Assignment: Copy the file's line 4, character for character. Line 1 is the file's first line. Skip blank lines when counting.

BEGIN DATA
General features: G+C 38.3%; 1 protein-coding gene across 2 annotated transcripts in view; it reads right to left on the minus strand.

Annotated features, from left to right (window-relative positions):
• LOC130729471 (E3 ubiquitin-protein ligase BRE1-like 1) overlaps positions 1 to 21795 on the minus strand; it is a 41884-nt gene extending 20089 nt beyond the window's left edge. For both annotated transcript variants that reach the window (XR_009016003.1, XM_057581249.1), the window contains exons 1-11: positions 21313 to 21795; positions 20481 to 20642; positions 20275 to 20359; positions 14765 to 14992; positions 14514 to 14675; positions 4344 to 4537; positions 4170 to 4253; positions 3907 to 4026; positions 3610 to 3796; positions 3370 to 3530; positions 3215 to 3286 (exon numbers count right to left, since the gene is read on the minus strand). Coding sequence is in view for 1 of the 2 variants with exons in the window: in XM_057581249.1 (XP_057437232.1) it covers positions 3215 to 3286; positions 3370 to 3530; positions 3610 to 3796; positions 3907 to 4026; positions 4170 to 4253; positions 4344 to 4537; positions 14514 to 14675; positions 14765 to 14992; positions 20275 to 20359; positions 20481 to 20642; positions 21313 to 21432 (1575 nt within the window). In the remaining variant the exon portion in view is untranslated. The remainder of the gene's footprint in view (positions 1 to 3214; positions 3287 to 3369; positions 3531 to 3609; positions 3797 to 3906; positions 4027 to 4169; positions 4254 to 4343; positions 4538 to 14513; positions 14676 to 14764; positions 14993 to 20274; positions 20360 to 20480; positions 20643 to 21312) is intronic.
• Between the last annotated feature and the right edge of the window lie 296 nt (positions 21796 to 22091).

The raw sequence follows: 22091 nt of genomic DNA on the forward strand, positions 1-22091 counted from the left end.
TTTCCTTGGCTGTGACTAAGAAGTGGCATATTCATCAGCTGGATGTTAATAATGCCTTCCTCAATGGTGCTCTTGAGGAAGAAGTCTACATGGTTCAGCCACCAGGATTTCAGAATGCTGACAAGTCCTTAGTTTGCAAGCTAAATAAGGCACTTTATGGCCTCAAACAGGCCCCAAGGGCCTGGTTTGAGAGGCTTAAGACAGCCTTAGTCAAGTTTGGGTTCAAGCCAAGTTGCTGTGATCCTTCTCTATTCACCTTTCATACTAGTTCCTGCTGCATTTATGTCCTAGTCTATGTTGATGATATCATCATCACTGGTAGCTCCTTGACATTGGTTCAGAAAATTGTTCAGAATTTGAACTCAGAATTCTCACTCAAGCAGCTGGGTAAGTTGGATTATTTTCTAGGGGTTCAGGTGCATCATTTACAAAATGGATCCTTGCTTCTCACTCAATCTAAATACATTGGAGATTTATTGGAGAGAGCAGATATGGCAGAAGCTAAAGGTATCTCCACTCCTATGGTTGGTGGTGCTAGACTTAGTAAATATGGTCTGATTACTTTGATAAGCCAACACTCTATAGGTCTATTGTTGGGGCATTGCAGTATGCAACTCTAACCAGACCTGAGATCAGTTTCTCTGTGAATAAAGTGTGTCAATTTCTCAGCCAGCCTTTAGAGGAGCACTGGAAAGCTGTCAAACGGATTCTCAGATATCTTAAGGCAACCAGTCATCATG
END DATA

• Between the last annotated feature and the right edge of the window lie 296 nt (positions 21796 to 22091).